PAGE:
To have Passport, Travel Abroad is Fundamental Right: HC

Published: 13th July 2014 09:46 AM  |   Last Updated: 13th July 2014 09:46 AM   |  A+A-

By PTI

NEW DELHI: Every citizen has a fundamental right to go abroad and have a passport issued in his name, the Delhi High Court has observed while directing the Centre to re-issue passport to a man, who had lost it thrice.

A bench of Justice Manmohan directed the Ministry of External Affairs (MEA) and the regional office concerned to re-issue passport in favour of petitioner A Vikash.

The bench, however, asked Vikash to pay Rs 50,000 to the Lok Nayak Jai Prakash Narayan Hospital here, apparently as charity, observing that he has been negligent in taking care of his passport.

"Having heard counsel for petitioner and having perused the paper book, this court is of the view that every citizen has a fundamental right to travel abroad and to have a passport issued in his name," it said.

"Consequently, present writ petition and application are allowed and respondents are directed to re-issue passport in favour of the petitioner or in alternative issue fresh passport in favour of the petitioner," the court said.

"Since the petitioner's brother is also stated to be settled in Australia, this court is of the view that not issuing a passport to the petitioner would amount to violation of his fundamental right," the bench said.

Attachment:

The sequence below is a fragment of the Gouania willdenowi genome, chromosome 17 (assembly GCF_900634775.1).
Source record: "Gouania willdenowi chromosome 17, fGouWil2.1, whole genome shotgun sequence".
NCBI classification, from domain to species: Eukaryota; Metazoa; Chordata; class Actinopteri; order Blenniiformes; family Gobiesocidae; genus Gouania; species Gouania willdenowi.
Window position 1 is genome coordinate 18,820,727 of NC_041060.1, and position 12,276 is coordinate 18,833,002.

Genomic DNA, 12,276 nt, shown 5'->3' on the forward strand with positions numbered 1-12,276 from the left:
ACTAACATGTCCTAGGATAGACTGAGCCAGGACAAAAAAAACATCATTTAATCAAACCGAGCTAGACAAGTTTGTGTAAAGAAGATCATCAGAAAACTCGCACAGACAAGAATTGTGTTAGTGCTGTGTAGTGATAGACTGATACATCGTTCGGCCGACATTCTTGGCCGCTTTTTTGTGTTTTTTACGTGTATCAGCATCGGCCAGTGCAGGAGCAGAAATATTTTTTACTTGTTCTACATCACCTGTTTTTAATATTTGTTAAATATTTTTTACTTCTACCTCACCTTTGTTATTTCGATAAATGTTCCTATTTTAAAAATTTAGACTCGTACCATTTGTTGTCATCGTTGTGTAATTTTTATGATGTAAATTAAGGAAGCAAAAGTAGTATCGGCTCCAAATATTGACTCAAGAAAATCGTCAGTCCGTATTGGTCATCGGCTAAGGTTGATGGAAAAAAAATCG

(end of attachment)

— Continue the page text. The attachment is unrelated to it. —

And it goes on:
The court also noted that no material has been placed on record to show that there was any mala fide intent on the part of the petitioner.

According to the petitioner, he lost his passport thrice and was issued a fourth one by the regional office. He, however, returned it to the office in a damaged condition.

He told the court that he had not intentionally misplaced or damaged his passport and had peacefully visited various foreign countries for short terms for recreational purposes on visitor visas.

The MEA, however, opposed the petition contending that the petitioner has failed to keep a valuable government document safely.

The bench did not accept the contentions of the MEA saying, "In the present case, no material has been placed on record to show that there was any mala fide intent on the part of the petitioner. No incident or event showing misuse of any of the lost/damaged passport has been placed on record."

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